This application proposes a doctoral research training program that focuses on determining whether genetic modifiers of cystic fibrosis (CF) related lung and GI disease also modify health-related quality of life (HRQOL) in those patients. Presented in this application are plans for additional coursework, seminars, presentations, and a comprehensive research strategy. The research training environment at Case Western Reserve University is ideal for such a project, providing a wealth of resources and support for this project involving both basic and behavioral sciences. This campus is home to an accomplished team of CF geneticists, nursing faculty with ongoing funding and strong programs of research in health-related quality of life, collaborative relationships with the robust CF Care Center at University Hospitals of Cleveland, and a dedicated molecular research laboratory housed in the School of Nursing. CF patients experience significant variation in their clinical course, caused in part by modifier genes. Development of new treatments targeting these modifiers has been largely unsuccessful due in part to incomplete outcome measurement. Furthermore, no data exist on whether current treatments or the loci they target have any effect on HRQOL in these patients. Therefore, the purpose of this project is to determine whether genetic modifiers of CF-related pulmonary and GI disease also modify HRQOL. Data from this project will facilitate more informed outcome measurement in future treatment development and identify, based on modifier genotype, those CF patients who are most at-risk for decreased HRQOL. To accomplish this, we propose the following specific aims:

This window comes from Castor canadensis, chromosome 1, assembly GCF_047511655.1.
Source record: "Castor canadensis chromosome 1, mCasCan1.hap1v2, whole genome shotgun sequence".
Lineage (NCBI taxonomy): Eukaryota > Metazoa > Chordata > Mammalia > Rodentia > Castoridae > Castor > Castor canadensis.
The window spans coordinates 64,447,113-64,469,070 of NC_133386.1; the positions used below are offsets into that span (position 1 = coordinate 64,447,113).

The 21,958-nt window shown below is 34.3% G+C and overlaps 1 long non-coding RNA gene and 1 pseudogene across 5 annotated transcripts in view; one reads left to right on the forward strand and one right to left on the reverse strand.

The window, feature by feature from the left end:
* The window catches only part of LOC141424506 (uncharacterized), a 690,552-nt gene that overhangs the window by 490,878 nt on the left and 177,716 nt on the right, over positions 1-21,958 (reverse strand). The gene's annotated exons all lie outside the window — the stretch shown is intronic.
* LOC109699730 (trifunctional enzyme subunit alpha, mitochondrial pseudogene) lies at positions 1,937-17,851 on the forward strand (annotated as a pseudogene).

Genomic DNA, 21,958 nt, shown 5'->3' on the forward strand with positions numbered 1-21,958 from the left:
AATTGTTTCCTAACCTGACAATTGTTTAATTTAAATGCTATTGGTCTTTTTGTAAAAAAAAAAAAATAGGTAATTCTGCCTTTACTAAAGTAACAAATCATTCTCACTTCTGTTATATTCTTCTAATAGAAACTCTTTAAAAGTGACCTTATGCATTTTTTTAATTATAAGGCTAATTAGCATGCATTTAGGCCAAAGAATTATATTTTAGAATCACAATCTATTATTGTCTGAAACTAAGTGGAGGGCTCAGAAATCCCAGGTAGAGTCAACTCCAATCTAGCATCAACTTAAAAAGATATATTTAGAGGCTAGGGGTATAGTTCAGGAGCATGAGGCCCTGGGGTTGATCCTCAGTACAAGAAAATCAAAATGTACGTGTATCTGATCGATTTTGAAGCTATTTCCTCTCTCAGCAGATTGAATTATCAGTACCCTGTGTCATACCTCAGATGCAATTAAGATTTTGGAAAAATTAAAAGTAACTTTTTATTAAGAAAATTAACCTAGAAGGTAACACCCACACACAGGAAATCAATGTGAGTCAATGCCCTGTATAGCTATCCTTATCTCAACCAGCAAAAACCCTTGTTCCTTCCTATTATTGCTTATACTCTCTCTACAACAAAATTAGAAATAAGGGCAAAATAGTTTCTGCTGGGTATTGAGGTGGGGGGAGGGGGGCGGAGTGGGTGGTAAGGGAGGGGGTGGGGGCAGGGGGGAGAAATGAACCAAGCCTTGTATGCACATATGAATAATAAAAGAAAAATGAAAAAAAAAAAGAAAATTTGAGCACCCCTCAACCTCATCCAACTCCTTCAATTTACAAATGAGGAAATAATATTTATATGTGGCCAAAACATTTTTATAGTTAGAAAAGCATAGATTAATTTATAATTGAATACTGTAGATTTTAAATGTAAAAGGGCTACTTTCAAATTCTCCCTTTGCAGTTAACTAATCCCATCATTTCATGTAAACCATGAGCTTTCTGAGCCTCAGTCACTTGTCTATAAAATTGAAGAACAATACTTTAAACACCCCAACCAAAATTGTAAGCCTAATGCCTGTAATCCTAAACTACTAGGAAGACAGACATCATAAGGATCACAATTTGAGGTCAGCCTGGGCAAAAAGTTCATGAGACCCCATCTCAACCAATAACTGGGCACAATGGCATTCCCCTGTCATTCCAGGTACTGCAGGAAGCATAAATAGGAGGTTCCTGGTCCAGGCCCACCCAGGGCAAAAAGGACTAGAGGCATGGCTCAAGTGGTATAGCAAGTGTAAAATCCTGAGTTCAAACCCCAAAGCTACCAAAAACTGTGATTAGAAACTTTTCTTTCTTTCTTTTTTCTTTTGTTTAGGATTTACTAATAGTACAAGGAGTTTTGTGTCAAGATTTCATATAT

Aim 1 : Quantify the health-related quality of life experienced by adult CF patients cared for at Rainbow Babies and Children's hospital in Cleveland, Ohio.
Aim 2 : Determine allele and genotype frequencies for AGTR2 and SLC26A9 within our study population.
Aim 3 : Determine whether the GWAS identified variants (near AGTR2 and SLC26A9) are associated with subdomains of health-related quality of life as identified in Aim 1. Using a cross-sectional design, we will recruit a sample of 136 CF patients from the CF Care Center at University Hospitals, Cleveland Medical Center. We will then use a cheek swab to genotype each patient for the variants listed above and administer a CF-specific HRQOL tool. Finally, we will determine whether a relationship exists between each HRQOL subdomain and each genotype. This project will be completed with support from the student's interdisciplinary mentorship team and the director of the CF Care Center at University Hospitals. Dr. Daly has established a strong program of research in HRQOL and Dr. Darrah has advanced knowledge in genetics and CF and will provide co-mentorship. Dr. Barnholtz-Sloan has also offered her support and will provide training and mentorship in biostatistics.
Health-related quality of life (HRQOL) in Cystic Fibrosis is low, but may be altered by genetic modifiers that are known to alter other CF-related disease processes. This project will assess the relationship between HRQOL and three known genetic modifiers in CF. Data from this study will help identify CF patients who are genetically vulnerable to decreased HRQOL and provide more informed outcome measures for future treatment development.